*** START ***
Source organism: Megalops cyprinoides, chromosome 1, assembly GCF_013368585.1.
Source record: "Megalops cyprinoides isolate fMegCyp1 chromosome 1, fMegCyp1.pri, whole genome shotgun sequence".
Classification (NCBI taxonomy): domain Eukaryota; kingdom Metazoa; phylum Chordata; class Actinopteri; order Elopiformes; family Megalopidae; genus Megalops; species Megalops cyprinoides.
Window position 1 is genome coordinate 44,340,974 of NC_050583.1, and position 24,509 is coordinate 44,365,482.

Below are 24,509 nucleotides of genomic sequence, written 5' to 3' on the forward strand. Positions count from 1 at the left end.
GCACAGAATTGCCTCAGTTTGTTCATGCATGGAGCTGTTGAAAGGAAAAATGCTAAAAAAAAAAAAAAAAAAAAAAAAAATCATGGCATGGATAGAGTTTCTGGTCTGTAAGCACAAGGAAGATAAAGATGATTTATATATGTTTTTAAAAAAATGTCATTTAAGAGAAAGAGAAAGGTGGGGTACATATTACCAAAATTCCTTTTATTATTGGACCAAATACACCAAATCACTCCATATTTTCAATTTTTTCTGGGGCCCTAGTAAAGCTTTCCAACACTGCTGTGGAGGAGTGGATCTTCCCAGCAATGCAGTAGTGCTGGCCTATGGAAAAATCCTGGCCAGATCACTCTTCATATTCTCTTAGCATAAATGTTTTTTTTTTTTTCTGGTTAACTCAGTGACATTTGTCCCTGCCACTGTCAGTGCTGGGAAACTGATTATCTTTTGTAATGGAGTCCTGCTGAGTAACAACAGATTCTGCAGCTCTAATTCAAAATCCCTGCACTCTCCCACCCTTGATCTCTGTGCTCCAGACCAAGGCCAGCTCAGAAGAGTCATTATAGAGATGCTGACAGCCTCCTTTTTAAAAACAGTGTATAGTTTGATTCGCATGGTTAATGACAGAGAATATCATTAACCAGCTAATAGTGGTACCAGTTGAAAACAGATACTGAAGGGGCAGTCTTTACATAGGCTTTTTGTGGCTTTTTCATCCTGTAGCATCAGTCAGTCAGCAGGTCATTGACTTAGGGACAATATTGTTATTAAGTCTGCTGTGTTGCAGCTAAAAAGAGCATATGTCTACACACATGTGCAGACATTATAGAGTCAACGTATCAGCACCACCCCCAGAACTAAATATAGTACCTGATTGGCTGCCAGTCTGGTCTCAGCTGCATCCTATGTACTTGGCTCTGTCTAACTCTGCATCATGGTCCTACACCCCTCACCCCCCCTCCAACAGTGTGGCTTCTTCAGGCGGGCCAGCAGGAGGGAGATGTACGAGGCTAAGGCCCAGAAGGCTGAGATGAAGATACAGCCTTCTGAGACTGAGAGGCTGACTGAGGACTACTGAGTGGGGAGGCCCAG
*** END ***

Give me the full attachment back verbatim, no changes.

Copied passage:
Source organism: Megalops cyprinoides, chromosome 1, assembly GCF_013368585.1.
Source record: "Megalops cyprinoides isolate fMegCyp1 chromosome 1, fMegCyp1.pri, whole genome shotgun sequence".
Classification (NCBI taxonomy): domain Eukaryota; kingdom Metazoa; phylum Chordata; class Actinopteri; order Elopiformes; family Megalopidae; genus Megalops; species Megalops cyprinoides.
Window position 1 is genome coordinate 44,340,974 of NC_050583.1, and position 24,509 is coordinate 44,365,482.

Below are 24,509 nucleotides of genomic sequence, written 5' to 3' on the forward strand. Positions count from 1 at the left end.
GCACAGAATTGCCTCAGTTTGTTCATGCATGGAGCTGTTGAAAGGAAAAATGCTAAAAAAAAAAAAAAAAAAAAAAAAAATCATGGCATGGATAGAGTTTCTGGTCTGTAAGCACAAGGAAGATAAAGATGATTTATATATGTTTTTAAAAAAATGTCATTTAAGAGAAAGAGAAAGGTGGGGTACATATTACCAAAATTCCTTTTATTATTGGACCAAATACACCAAATCACTCCATATTTTCAATTTTTTCTGGGGCCCTAGTAAAGCTTTCCAACACTGCTGTGGAGGAGTGGATCTTCCCAGCAATGCAGTAGTGCTGGCCTATGGAAAAATCCTGGCCAGATCACTCTTCATATTCTCTTAGCATAAATGTTTTTTTTTTTTTCTGGTTAACTCAGTGACATTTGTCCCTGCCACTGTCAGTGCTGGGAAACTGATTATCTTTTGTAATGGAGTCCTGCTGAGTAACAACAGATTCTGCAGCTCTAATTCAAAATCCCTGCACTCTCCCACCCTTGATCTCTGTGCTCCAGACCAAGGCCAGCTCAGAAGAGTCATTATAGAGATGCTGACAGCCTCCTTTTTAAAAACAGTGTATAGTTTGATTCGCATGGTTAATGACAGAGAATATCATTAACCAGCTAATAGTGGTACCAGTTGAAAACAGATACTGAAGGGGCAGTCTTTACATAGGCTTTTTGTGGCTTTTTCATCCTGTAGCATCAGTCAGTCAGCAGGTCATTGACTTAGGGACAATATTGTTATTAAGTCTGCTGTGTTGCAGCTAAAAAGAGCATATGTCTACACACATGTGCAGACATTATAGAGTCAACGTATCAGCACCACCCCCAGAACTAAATATAGTACCTGATTGGCTGCCAGTCTGGTCTCAGCTGCATCCTATGTACTTGGCTCTGTCTAACTCTGCATCATGGTCCTACACCCCTCACCCCCCCTCCAACAGTGTGGCTTCTTCAGGCGGGCCAGCAGGAGGGAGATGTACGAGGCTAAGGCCCAGAAGGCTGAGATGAAGATACAGCCTTCTGAGACTGAGAGGCTGACTGAGGACTACTGAGTGGGGAGGCCCAG